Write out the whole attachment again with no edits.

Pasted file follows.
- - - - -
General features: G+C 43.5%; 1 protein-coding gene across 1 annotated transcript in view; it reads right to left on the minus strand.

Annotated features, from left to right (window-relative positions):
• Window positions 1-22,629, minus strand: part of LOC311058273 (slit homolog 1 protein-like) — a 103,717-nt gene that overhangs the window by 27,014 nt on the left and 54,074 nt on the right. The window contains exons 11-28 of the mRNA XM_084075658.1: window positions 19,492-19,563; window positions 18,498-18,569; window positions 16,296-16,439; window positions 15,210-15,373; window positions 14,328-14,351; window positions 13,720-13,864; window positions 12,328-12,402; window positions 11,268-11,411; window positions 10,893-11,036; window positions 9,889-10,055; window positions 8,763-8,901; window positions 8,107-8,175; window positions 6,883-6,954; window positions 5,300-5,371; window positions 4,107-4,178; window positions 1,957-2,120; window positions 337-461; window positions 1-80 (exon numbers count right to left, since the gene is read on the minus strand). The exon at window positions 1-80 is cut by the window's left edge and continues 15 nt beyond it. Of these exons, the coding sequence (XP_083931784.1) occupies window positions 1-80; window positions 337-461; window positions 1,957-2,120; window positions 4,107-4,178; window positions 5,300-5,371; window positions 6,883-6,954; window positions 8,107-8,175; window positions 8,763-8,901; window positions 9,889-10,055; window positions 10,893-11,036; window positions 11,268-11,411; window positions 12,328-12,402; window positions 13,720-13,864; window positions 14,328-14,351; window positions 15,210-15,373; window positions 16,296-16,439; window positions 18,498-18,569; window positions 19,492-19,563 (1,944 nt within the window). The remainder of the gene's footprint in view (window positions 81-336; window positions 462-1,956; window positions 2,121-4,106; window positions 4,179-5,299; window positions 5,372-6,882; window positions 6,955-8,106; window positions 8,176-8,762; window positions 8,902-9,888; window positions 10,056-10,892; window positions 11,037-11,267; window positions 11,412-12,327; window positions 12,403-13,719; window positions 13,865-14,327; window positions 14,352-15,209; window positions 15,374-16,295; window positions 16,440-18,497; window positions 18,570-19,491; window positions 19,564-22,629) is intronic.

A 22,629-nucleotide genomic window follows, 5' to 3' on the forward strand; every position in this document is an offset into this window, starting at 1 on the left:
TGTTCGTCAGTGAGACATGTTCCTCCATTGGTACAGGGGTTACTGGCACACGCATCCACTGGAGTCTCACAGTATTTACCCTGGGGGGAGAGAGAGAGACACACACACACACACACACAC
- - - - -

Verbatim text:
General features: G+C 43.5%; 1 protein-coding gene across 1 annotated transcript in view; it reads right to left on the minus strand.

Annotated features, from left to right (window-relative positions):
• Window positions 1-22,629, minus strand: part of LOC311058273 (slit homolog 1 protein-like) — a 103,717-nt gene that overhangs the window by 27,014 nt on the left and 54,074 nt on the right. The window contains exons 11-28 of the mRNA XM_084075658.1: window positions 19,492-19,563; window positions 18,498-18,569; window positions 16,296-16,439; window positions 15,210-15,373; window positions 14,328-14,351; window positions 13,720-13,864; window positions 12,328-12,402; window positions 11,268-11,411; window positions 10,893-11,036; window positions 9,889-10,055; window positions 8,763-8,901; window positions 8,107-8,175; window positions 6,883-6,954; window positions 5,300-5,371; window positions 4,107-4,178; window positions 1,957-2,120; window positions 337-461; window positions 1-80 (exon numbers count right to left, since the gene is read on the minus strand). The exon at window positions 1-80 is cut by the window's left edge and continues 15 nt beyond it. Of these exons, the coding sequence (XP_083931784.1) occupies window positions 1-80; window positions 337-461; window positions 1,957-2,120; window positions 4,107-4,178; window positions 5,300-5,371; window positions 6,883-6,954; window positions 8,107-8,175; window positions 8,763-8,901; window positions 9,889-10,055; window positions 10,893-11,036; window positions 11,268-11,411; window positions 12,328-12,402; window positions 13,720-13,864; window positions 14,328-14,351; window positions 15,210-15,373; window positions 16,296-16,439; window positions 18,498-18,569; window positions 19,492-19,563 (1,944 nt within the window). The remainder of the gene's footprint in view (window positions 81-336; window positions 462-1,956; window positions 2,121-4,106; window positions 4,179-5,299; window positions 5,372-6,882; window positions 6,955-8,106; window positions 8,176-8,762; window positions 8,902-9,888; window positions 10,056-10,892; window positions 11,037-11,267; window positions 11,412-12,327; window positions 12,403-13,719; window positions 13,865-14,327; window positions 14,352-15,209; window positions 15,374-16,295; window positions 16,440-18,497; window positions 18,570-19,491; window positions 19,564-22,629) is intronic.

A 22,629-nucleotide genomic window follows, 5' to 3' on the forward strand; every position in this document is an offset into this window, starting at 1 on the left:
TGTTCGTCAGTGAGACATGTTCCTCCATTGGTACAGGGGTTACTGGCACACGCATCCACTGGAGTCTCACAGTATTTACCCTGGGGGGAGAGAGAGAGACACACACACACACACACACAC